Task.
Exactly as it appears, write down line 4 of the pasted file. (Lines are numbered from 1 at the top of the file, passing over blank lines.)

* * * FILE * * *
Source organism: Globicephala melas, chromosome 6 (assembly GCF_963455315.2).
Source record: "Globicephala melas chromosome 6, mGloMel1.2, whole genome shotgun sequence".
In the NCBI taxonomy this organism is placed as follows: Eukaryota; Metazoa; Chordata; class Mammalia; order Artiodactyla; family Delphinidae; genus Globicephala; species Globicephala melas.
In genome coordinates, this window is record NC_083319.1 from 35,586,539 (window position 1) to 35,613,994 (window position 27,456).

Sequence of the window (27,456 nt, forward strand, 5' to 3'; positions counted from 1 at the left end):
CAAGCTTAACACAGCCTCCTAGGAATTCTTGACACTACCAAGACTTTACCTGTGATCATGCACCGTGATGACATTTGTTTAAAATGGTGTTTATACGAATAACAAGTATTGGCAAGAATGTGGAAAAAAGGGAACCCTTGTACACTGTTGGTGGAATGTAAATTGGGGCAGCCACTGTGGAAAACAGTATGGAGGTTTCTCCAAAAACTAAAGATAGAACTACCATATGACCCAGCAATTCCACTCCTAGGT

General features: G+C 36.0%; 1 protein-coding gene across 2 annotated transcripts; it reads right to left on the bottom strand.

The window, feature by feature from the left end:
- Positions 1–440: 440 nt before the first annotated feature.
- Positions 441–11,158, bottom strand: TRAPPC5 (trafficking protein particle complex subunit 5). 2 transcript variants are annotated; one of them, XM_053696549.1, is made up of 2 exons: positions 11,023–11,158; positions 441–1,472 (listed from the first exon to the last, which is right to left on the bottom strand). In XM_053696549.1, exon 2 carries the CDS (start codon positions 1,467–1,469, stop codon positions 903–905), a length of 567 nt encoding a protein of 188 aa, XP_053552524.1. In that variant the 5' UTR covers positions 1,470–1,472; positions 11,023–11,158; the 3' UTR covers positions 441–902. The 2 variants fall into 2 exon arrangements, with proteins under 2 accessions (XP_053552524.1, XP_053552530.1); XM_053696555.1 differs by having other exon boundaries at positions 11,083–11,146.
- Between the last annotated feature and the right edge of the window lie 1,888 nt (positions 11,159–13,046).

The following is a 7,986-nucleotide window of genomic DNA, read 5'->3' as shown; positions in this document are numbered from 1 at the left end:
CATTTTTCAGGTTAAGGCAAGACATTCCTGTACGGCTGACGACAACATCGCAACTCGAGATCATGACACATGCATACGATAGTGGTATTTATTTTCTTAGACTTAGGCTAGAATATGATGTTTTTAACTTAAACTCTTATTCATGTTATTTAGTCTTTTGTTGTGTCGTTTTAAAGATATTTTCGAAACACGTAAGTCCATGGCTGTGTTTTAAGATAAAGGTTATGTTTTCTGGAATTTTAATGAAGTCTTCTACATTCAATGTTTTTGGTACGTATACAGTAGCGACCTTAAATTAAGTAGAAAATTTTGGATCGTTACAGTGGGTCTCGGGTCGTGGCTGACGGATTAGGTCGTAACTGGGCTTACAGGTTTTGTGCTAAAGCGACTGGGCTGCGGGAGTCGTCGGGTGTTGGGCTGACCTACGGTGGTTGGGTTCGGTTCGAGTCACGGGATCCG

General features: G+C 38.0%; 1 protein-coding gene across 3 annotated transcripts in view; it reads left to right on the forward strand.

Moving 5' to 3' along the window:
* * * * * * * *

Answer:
In genome coordinates, this window is record NC_083319.1 from 35,586,539 (window position 1) to 35,613,994 (window position 27,456).